In light of the trials involved, I asked the question, “What is a realistic initial approach to cybersecurity for integrators?” Both Washington and Uliana insisted that without the proper education on information security process and practices, the integrator will struggle to address common customer scenarios and concerns on this front. Consider the following examples they offered:
Field Challenge #1
I am a systems integrator. I know the product, but do not have a full understanding of the environment or use case in which it will be used. You don’t know the interdependencies of the security product, the network infrastructure, nor the threats that can be exploited against the system.
Real-world example: A systems integrator comes into a facility to upgrade an access control panel. During the process, he uses a weak password, (i.e., the building’s zip code) for the entire facility’s security functions. Attackers recognize this as one of the top ten possibilities password ‘possibilities’.
Repercussions: A hacker goes in, steals the password and changes all of the addresses and configurations denying access to everyone.
Who’s involved: Installer, IT Security Integrator, Building Management, and Physical Security Management.
What you need to know: The types and methods that attackers use to guess passwords and to implement strategies that will decrease the likelihood of occurrence of something like this happening.
Field Challenge #2
I am a systems integrator and lack the foundational knowledge of internet protocol addressing, sub netting and configuring gateway addresses on devices that are connected to the corporate IT network.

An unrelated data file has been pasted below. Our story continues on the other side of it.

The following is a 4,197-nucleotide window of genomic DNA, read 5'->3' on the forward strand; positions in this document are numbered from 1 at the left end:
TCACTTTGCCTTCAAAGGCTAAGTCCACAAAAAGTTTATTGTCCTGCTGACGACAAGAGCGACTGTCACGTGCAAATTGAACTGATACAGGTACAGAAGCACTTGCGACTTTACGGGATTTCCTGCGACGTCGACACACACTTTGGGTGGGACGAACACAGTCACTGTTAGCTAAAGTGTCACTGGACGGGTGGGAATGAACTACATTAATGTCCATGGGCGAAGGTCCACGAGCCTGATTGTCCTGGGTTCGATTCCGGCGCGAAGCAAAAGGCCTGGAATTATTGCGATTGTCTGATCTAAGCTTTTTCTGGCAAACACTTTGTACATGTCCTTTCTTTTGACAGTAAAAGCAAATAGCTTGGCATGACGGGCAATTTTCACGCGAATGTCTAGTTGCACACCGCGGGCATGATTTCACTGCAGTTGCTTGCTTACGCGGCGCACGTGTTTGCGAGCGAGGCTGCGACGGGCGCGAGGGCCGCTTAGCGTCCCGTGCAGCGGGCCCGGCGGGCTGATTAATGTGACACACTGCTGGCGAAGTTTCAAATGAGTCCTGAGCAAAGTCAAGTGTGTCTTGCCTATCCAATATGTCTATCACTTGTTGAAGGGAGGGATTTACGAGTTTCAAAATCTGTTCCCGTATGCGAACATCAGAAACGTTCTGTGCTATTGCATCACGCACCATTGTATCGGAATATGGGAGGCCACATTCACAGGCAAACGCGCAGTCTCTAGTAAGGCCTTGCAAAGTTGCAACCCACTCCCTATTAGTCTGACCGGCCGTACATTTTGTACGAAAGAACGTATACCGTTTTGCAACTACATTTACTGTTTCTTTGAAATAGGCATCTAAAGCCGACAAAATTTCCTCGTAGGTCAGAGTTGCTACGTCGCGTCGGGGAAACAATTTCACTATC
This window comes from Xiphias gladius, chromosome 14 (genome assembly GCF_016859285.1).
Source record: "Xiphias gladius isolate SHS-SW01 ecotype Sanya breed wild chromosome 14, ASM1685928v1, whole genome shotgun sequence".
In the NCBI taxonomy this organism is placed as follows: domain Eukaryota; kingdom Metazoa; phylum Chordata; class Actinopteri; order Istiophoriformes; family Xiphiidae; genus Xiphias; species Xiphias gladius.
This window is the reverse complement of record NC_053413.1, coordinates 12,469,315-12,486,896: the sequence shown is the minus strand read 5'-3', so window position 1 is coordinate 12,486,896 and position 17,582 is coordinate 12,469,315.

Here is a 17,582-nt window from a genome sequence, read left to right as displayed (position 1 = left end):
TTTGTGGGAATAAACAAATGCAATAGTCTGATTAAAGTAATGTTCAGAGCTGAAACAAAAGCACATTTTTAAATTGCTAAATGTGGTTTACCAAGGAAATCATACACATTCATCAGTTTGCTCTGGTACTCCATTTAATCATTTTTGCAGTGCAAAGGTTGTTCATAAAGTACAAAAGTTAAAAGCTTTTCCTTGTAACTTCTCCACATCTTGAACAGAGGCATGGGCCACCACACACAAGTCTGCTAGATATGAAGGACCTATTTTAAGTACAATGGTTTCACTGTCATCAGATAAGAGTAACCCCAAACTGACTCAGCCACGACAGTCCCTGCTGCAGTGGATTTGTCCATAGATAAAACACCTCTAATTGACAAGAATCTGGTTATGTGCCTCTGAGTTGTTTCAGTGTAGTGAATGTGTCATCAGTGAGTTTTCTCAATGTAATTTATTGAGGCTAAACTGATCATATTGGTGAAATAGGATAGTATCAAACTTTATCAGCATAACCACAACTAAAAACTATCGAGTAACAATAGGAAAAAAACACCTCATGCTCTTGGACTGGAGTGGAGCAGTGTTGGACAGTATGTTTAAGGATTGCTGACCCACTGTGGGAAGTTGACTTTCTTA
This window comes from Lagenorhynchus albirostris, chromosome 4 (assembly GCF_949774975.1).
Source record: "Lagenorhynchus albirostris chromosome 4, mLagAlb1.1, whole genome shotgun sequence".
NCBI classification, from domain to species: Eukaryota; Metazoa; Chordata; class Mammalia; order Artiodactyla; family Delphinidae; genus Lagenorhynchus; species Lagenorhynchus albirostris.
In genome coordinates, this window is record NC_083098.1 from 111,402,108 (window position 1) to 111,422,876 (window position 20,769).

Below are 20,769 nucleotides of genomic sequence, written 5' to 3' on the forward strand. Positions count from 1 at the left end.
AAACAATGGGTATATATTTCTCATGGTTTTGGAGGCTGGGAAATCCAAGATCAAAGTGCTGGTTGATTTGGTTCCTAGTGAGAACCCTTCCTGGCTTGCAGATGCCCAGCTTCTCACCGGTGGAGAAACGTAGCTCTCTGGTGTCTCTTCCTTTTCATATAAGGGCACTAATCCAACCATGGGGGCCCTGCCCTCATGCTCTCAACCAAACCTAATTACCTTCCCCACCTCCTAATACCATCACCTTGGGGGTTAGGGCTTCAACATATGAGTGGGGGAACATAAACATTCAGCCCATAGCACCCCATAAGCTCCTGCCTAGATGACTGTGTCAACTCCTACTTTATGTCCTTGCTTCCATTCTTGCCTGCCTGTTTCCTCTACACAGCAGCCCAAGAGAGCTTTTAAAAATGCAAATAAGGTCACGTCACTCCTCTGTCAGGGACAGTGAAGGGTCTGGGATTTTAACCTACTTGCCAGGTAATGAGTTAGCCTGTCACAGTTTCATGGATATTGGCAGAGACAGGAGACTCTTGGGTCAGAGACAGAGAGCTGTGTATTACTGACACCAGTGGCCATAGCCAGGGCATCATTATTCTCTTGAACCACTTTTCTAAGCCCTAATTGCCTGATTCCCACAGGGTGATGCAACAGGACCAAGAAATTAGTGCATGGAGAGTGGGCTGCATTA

Real-world example: A systems integrator configures an IP camera to a reserved IP address that was connected to a gateway system that the company uses to transmit electronic data securely to other locations.
Repercussions: This address conflict created a loss of service and disruption within the IT network that was difficult to trace and resulted in hundreds of thousands of dollars in lost productivity and man hours required to troubleshoot, identify and resolve the issue.
Who’s involved: Installer, IT Security Integrator, and IT Department.
What you will need to know: The system integrator needs to thoroughly understand configuration and change control management within IT systems and the processes that are required to perform installation verification, performance measurement validation and installation quality management validation.
Field Challenge #3.
The systems integrator has a lack of knowledge and training into single sign-on (i.e. when a user uses a single password that logs them in to multiple systems – both physical and logical) and how to introduce the proper interfaces that pull user information and identity information into the systems that they are deploying for security purposes.
Real-world example: Managing new employee on-boarding and access privileges.
Repercussions: when an employee is terminated, and fails to turn in their credentials, their access remains active allowing physical intrusion to go unnoticed, resulting in possible consequences in loss of life, theft, and damage to company assets.
Who’s involved: Human Resources Dept., Installer, IT Security Integrator, IT Department
What you need to know: When a new employee is on boarded and issued an access card, the systems integrator needs to know how to copy and manipulate this data that is entered from the HR system into the database that is used to grant new employee access to controlled areas.
While the complexity of cybersecurity may intimidate the security integrator, both cyber and physical security objectives should be harmonized into a common set of organizational goals and priorities. As the market continues to evolve to network-based technologies, the integrator must be knowledgeable about emerging capabilities and must obtain training and real-world experience to effectively recommend the best-fit solution for their customer.